Frank Gwynn, president of the Versailles Male and Female Institute, was born in Woodford County, Ky., November 10, 1858, being one of six surviving members of a family of eight children born to Williams S. and Angelina L. (Kean) Gwynn, who died in 1870. After their demise the children remained together on the farm for three years, and then Frank began the battle of life for himself. He attended the public schools up to the time of his father's death, and for two years after; then, by hard work on the farm during the summer, he was enabled to attend Hamilton College, Elizabethtown, Ky., for the greater portion of the year. By this means he acquired sufficient education to teach his first country school, in 1875. He was engaged in teaching in the public schools of Hardin County for the following two or three years, also attending college in the meantime. During the next two years he was associated in private schools in Meade County, Ky., and afterward in Jefferson County. Here (about 1882) there was an interval during which Mr. Gwynn was watching by the bedside of an invalid sister, whom he nursed for nearly a year, at the close of which he went to Bourbon County, Ky., and taught both public and private schools for one year. He then removed to Versailles, Morgan County, Mo. During the first six months of Mr. Gwynn's residence here he was engaged on the Morgan Messenger, a weekly paper published in Versailles. He then taught school at Barnett, Morgan County, for the next two years. In the spring of 1888 Mr. Gwynn took partial control of the Versailles Male and Female Institute, and in September of the same year accepted the presidency of the Institute, and by pluck, energy and good management has succeeded in placing it upon a firmer foundation than ever, as is shown by the increased attendance and the character of his supporters. The curriculum of the Institute embraces all -- from the primary to the collegiate course. Thoroughness is his motto, and the examinations prove that he lives up to it. On the lst day of May, 1889, Mr. Gwynn was united in marriage to Miss Annie Briscoe, daughter of John and Jennie Briscoe, of Morgan County, Mo. Mrs. Gwynn is a Baccalaureate graduate of Elizabeth Aul Seminary, of Lexington, Mo.; is also a graduate in music, and has an enviable reputation as a teacher. They will conduct the Institute in the future. Mr. Gwynn is a member of the Baptist Church, and is a Simon-pure Jeffersonian Democrat.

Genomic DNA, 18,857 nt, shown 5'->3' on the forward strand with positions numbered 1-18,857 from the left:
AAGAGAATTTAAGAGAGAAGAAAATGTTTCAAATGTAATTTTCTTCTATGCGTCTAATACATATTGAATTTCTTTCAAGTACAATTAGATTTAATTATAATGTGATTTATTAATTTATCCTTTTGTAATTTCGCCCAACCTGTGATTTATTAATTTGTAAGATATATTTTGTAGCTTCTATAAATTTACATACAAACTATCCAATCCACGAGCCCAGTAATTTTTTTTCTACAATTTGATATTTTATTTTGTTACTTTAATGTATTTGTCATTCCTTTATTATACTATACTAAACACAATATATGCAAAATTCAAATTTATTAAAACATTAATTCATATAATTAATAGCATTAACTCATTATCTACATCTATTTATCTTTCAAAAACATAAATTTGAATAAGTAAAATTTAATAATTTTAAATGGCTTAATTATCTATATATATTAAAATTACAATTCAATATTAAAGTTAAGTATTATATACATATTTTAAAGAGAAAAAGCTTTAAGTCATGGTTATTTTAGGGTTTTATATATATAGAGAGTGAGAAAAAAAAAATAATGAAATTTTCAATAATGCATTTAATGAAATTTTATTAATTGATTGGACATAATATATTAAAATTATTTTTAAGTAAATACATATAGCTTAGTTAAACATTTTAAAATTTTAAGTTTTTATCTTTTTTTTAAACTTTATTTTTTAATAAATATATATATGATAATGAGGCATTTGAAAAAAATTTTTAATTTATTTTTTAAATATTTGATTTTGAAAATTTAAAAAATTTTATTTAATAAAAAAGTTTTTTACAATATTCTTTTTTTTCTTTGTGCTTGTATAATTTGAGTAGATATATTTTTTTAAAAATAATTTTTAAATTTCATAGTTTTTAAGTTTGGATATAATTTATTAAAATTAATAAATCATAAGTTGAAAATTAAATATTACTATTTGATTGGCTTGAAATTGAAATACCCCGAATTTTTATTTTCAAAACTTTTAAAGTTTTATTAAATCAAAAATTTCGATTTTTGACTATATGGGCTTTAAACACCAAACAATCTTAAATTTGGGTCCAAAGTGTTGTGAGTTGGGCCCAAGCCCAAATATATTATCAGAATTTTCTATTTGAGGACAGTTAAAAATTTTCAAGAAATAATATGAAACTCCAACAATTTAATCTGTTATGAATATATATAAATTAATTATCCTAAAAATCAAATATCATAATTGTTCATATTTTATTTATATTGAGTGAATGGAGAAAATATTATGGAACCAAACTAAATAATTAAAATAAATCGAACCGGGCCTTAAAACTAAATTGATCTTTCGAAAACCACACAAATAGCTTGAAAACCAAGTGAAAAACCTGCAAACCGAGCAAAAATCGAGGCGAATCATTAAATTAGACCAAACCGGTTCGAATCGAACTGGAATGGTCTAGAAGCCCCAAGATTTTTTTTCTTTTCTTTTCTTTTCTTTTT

History of Cole, Moniteau, Morgan, Benton, Miller, Maries and Osage Counties, Missouri, Goodspeed Publishing Co., 1889.